Maintaining the momentum
By Hisham Abu Bakr Metwally  ·  2024-02-06  ·   Source: NO.7-8 FEBRUARY 15, 2024

The World Bank has issued the World Economic Prospects report for 2024, which shows global GDP growth will not differ significantly from 2023. It estimates global GDP will grow 2.4 percent in 2024, down from 2.6 percent in 2023. The Organization for Economic Cooperation and Development (OECD) expects a global growth rate of 2.7 percent for 2024, a decrease from the anticipated 2.9 percent growth in 2023.

Compared with the growing uncertainties in the global economy, the Chinese economy showed its resilience again as the country's 2023 GDP surpassed the estimated global rate of 3 percent and ranked top among major economies.

According to data released by the National Bureau of Statistics (NBS) on January 17, China's GDP grew 5.2 percent year on year in 2023, higher than the annual target of around 5 percent, reaching a record 126.06 trillion yuan ($17.71 trillion).

According to China's central bank, the People's Bank of China, if investment rises by 4 to 5 percent, consumption rises by 6 to 7 percent, and exports return to growth in 2024, China's annual GDP growth is expected to remain around 5 percent. China has room to increase support for the economy, given that the Central Government's debt burden is relatively low and consumer prices are also low.

China has taken measures to tackle the challenges of huge debt in the country's real estate market and declining consumer confidence, while continuing to upgrade industrial structure and improve the business environment.

The government is taking more measures to stimulate infrastructure projects to advance the economy this year. The real estate sector is expected to be more stable in 2024 and the government is expected to reduce interest rates to create further stability. The construction sector in China has been booming for more than 20 years and it is normal to have some time to digest that huge inventory. China has also lifted some restrictions on housing purchases, which will bring further balance to the sector.

China's growth is likely to disappoint pessimists, as we too expect the country to maintain a moderate growth rate of around 5 percent this year.

First, the manufacturing sector is set to expand on the back of improving real incomes globally, an easing energy crisis and the need to restore inventory levels after a long period of destocking. This factor will be supportive of the Chinese manufacturing sector, which is currently suffering from weak global demand, despite the ongoing recovery in the domestic economy.

Second, the process of recovery of the service sector in China has already begun. With more official support and financial as well as monetary incentives, this sector will be able to maintain its regular level of activity and perhaps even attract its own investment booms as well.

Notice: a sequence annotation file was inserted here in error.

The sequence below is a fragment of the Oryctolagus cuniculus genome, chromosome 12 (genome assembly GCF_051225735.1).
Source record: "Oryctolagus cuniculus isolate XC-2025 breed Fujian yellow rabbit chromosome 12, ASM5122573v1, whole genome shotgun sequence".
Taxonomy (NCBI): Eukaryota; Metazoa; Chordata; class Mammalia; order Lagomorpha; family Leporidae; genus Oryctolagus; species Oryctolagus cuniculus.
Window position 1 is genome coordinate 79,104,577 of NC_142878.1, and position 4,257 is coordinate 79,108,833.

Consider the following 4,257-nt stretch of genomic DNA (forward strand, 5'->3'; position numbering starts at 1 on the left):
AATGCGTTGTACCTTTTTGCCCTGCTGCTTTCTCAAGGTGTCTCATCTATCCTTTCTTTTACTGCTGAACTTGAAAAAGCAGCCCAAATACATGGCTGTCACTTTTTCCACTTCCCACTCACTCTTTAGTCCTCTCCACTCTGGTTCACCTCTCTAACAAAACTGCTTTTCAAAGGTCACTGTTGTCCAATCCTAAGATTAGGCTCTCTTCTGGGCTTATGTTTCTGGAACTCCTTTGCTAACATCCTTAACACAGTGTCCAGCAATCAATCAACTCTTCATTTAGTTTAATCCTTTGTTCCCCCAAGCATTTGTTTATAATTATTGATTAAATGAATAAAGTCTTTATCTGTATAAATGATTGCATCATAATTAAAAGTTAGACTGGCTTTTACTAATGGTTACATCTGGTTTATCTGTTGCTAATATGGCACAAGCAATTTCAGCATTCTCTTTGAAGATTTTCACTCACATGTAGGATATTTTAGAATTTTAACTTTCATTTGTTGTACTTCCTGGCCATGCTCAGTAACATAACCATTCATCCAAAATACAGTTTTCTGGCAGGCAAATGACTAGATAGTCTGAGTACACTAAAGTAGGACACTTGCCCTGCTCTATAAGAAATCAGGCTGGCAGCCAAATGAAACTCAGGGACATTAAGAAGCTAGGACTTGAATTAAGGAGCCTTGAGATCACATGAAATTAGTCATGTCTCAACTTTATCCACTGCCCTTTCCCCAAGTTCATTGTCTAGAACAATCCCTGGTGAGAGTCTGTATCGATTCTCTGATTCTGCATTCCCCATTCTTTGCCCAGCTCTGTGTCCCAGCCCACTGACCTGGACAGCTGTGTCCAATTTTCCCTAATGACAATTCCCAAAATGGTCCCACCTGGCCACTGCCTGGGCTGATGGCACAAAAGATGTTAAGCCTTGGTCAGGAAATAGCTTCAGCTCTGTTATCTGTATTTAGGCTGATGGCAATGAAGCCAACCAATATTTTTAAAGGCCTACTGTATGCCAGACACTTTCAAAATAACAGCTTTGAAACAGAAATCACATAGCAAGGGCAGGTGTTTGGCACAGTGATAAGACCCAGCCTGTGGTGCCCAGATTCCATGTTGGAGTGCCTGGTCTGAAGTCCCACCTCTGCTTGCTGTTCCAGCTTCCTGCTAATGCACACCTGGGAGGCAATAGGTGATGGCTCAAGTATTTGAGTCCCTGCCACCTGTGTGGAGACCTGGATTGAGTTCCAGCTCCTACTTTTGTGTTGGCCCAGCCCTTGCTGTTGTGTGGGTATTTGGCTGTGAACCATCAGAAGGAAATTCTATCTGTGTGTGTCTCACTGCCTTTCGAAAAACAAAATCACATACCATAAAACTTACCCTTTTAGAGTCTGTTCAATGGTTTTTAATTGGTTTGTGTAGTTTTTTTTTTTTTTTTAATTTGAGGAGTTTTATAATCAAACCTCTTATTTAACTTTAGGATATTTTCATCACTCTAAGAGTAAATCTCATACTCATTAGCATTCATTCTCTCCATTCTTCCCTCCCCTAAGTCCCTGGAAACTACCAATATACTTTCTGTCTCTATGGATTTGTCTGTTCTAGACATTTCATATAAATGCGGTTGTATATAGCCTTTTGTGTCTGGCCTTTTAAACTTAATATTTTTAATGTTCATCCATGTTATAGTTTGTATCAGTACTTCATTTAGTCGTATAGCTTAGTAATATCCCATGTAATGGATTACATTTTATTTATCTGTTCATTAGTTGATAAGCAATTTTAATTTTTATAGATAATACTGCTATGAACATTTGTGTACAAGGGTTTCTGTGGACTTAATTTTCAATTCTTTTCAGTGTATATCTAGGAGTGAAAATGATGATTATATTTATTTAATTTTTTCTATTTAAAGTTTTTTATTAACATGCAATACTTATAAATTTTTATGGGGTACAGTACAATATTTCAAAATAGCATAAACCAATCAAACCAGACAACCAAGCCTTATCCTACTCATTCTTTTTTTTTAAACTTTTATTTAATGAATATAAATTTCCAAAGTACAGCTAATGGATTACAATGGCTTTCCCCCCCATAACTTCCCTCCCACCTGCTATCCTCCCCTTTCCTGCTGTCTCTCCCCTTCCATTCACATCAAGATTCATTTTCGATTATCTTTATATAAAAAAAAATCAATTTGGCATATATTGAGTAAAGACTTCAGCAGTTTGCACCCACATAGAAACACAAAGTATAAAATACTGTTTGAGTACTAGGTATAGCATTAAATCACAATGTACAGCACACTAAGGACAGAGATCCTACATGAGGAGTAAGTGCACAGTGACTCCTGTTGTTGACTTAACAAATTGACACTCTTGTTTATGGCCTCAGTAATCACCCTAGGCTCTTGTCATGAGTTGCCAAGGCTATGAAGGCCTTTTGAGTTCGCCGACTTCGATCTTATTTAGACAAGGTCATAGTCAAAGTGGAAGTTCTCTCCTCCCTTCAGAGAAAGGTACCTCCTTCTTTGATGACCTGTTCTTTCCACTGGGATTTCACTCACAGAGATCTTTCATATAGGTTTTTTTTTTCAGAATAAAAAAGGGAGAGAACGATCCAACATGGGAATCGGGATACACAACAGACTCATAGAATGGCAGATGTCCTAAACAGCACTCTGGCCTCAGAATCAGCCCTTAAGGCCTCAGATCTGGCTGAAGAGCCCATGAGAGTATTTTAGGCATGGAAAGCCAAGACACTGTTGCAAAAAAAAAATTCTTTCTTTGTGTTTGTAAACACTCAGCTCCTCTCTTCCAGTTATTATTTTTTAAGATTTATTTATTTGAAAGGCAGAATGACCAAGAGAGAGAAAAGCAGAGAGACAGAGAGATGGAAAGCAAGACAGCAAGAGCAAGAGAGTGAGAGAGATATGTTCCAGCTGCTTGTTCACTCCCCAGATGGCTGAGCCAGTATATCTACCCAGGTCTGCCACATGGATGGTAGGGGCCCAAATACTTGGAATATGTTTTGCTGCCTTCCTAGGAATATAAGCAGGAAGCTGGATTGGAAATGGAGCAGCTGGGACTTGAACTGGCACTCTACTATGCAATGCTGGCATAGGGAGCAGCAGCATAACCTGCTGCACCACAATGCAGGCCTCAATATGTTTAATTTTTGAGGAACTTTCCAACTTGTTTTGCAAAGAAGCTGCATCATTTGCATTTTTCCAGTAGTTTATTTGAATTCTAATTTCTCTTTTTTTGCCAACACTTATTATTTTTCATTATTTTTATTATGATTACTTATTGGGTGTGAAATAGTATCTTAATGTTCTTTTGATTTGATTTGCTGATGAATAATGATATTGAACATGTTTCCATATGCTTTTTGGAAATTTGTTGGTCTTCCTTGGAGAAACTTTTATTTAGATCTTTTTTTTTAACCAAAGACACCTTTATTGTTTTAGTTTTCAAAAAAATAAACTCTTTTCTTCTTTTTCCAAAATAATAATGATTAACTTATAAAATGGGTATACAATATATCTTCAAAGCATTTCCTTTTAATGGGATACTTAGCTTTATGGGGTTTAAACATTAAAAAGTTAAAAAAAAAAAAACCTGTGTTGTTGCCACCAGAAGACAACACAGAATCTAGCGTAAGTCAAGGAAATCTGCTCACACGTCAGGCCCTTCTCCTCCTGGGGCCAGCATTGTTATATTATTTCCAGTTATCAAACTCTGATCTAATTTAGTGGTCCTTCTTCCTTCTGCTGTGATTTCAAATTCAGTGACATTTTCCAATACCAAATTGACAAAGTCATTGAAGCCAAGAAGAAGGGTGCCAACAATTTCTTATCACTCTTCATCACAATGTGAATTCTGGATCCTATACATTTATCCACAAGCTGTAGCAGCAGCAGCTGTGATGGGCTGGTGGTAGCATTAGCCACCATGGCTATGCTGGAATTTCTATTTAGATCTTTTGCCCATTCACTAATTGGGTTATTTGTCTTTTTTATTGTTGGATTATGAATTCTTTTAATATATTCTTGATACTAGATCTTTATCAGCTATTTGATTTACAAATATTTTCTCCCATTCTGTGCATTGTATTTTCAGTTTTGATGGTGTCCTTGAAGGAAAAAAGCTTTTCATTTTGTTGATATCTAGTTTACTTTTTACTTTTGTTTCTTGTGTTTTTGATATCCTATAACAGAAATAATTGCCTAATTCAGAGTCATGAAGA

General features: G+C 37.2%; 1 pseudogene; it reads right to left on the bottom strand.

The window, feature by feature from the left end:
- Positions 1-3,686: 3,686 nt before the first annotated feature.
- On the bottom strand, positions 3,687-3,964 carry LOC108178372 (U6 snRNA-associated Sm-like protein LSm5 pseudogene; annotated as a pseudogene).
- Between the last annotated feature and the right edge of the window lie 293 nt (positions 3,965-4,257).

The world's second largest economy will also cultivate new consumption growth areas such as smart homes, recreation, tourism and sporting events.

It is expected that the effects of last year's treasury bond issuance, interest rate, tax and fee cuts and other policies will continue this year.

China will also continue to monitor its real estate market and meet the reasonable financing needs of its real estate companies. With the concerted efforts of all parties, the policy objectives of real estate risk prevention and market stabilization will be achieved.

China has shown signs of recovery as progress has been achieved in technological development and important advancements have been made in building a modern industrial system.

Last December, the country's annual Central Economic Work Conference set out priorities for 2024, including scientific and technological innovation, stronger demand, stability, rural development, integration and low-carbon and ecological investment.

China's new-energy vehicle and green energy industries have made strides while other sectors, such as semiconductors, have struggled to make headway.

China is the largest trading partner for more than 130 countries and it jumped from 34th place on the Global Innovation Index in 2012 to 11th place in 2022.

China is expected to maintain a growth target of around 5 percent for 2024, or raise it slightly. The target is the clearest expression of China's confidence in holding its current upward trajectory and remaining resilient amid continuing global headwinds.

The author is the first economist researcher at the Central Department for Export & Import Policy under the Egyptian Ministry of Foreign Trade and Industry. This article was first published on the China Focus website

Copyedited by G.P. Wilson

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